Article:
Kathryne Wyche

Resident

Resident

Kathryne Wyche

“Memorable. Well, of course, you know, I still have lifelong friends that I had growing up. And memorable. Let's see, you know, going like you say, going to school, walking to school, and walking through the neighborhood and actually there's a- between my house and where the Hampton House is now, and because I went to school there at Bethune Elementary, walking through the neighborhood and walking by the graveyard. There's a graveyard that's right there, it's Lincoln. And yeah, I just remember those good old days when you walked back and forth to school with your friends and had fun. Then my father was actually a principal of a high school.”


“I enjoyed my childhood as such and like I said my, you know, my parents showed to me from some of the realisms that were out there. But, you know, it was good, but my father was very strict, so it was all about education, you know, service and education. This is what you hear for as long as you are here. You know, what do you say? Um, services, there's the price, you pay for the space you occupy, and because you occupy a space here on earth, you are required to give up service. So, your service is to give me a good education and to receive a good education and your service is to work in your church and get back to your community. And so that's kind of one of the mantras that I have had. And, you know, it was kind of rewarding for me to come back and work in a community and give because people didn't see Black optometrists. There were no Black eye doctors anywhere around there. And so, to come back and work right into Brownsville and see and, you know, it was- and people appreciated having somebody of their kind, of their community back in there. Those are some of the things that I guess I kind of remember. And, again, I still live there. I still live in the community. I'm still right down the street from Hampton House. I’m not very far from that, so. And this was a community that had a lot of professional people in it. So, the next-door neighbor was a dentist and right down the street was a medical doctor again, teachers, lawyers, just everybody was in this, principals, were all in the community, so it was a nice safe haven.”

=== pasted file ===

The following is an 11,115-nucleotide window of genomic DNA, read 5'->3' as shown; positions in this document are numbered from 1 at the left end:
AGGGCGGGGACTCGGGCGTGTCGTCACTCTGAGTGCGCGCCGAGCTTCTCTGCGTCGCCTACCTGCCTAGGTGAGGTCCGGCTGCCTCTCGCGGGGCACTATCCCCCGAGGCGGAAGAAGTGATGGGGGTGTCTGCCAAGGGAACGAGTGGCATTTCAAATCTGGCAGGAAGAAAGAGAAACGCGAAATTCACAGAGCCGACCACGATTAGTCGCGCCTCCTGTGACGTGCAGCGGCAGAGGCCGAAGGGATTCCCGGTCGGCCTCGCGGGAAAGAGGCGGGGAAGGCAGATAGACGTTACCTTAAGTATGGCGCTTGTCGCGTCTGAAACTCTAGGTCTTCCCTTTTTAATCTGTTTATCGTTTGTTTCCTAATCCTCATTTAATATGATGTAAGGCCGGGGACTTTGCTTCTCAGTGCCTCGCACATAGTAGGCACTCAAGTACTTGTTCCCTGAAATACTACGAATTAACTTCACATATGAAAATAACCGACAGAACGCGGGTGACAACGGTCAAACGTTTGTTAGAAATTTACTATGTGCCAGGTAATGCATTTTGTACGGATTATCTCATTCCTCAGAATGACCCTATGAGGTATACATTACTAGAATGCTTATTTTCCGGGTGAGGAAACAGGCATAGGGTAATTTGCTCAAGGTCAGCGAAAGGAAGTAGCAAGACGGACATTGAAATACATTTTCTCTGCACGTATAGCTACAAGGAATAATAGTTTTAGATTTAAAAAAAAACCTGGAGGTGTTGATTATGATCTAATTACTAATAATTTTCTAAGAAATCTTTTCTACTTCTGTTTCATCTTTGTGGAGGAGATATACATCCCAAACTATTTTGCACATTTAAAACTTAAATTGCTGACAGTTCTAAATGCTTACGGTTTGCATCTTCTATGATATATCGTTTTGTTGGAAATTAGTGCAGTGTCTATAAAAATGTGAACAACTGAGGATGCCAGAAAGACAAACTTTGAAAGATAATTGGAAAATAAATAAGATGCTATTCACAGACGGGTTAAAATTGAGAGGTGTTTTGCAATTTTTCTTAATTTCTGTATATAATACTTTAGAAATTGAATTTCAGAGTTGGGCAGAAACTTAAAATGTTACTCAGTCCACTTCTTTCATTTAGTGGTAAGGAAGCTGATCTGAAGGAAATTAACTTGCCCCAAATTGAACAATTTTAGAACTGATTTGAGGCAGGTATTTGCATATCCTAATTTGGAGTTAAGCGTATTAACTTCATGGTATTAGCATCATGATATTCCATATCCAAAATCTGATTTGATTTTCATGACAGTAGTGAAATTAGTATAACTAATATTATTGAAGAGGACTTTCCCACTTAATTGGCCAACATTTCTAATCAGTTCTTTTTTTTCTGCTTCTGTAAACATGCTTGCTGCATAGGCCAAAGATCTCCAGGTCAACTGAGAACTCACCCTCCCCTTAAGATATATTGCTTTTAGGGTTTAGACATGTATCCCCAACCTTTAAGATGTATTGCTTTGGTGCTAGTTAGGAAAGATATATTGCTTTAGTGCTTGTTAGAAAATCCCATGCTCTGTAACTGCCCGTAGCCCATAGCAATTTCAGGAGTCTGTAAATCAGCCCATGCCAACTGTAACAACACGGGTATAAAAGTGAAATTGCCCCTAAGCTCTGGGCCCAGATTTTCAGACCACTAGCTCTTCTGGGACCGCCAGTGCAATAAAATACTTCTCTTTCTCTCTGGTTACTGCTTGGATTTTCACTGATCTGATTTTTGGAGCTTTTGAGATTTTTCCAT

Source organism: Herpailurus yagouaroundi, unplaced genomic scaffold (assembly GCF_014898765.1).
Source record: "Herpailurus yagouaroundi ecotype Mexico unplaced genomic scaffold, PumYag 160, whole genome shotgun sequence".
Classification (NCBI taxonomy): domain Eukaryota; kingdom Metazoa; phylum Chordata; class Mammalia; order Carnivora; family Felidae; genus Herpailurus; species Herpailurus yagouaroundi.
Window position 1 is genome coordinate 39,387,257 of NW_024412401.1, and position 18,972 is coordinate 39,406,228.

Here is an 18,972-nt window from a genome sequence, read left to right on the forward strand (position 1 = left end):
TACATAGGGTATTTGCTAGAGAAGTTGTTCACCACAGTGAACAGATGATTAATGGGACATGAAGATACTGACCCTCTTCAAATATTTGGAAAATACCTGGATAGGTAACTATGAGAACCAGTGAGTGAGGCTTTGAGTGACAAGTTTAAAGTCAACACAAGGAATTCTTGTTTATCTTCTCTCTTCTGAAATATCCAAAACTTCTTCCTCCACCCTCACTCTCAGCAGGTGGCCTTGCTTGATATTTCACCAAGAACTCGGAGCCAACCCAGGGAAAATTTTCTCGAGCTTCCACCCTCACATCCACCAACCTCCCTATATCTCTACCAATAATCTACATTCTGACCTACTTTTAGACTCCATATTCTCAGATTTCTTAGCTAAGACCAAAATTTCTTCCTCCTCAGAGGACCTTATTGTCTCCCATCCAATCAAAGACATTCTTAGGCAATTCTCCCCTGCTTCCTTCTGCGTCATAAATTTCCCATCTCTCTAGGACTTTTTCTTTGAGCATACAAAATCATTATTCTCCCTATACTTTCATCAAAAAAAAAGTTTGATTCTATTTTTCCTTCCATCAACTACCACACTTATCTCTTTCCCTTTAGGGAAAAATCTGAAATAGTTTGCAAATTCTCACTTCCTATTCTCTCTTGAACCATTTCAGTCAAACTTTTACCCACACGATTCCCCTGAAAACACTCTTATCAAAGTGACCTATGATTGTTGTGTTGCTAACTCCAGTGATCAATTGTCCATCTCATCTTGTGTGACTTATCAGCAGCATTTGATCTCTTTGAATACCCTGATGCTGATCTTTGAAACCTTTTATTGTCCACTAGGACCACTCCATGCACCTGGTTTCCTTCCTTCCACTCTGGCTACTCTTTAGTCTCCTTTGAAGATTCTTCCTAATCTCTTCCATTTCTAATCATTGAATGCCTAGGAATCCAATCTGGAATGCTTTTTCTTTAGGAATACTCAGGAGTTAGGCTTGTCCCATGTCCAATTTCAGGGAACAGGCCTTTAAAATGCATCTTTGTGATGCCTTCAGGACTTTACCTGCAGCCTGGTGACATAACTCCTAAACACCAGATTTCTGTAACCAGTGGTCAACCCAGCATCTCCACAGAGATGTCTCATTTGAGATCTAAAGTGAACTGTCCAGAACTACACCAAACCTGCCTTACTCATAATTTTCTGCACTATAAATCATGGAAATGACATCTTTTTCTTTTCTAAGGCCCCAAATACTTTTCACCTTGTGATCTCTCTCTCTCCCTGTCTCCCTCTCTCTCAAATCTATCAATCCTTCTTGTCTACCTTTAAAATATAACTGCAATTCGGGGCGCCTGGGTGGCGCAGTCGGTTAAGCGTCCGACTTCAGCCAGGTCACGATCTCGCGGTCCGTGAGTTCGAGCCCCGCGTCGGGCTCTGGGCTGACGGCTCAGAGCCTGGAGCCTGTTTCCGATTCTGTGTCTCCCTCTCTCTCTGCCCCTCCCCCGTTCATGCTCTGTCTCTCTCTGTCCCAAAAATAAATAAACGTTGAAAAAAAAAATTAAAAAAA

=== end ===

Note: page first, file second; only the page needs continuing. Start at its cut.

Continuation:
“It was a proud community. It was, you know, people took pride in their houses. However, humble, they were. People took pride in their yards, however, they, they took pride in their children, they just took pride within a close circuit community and as anything else.”

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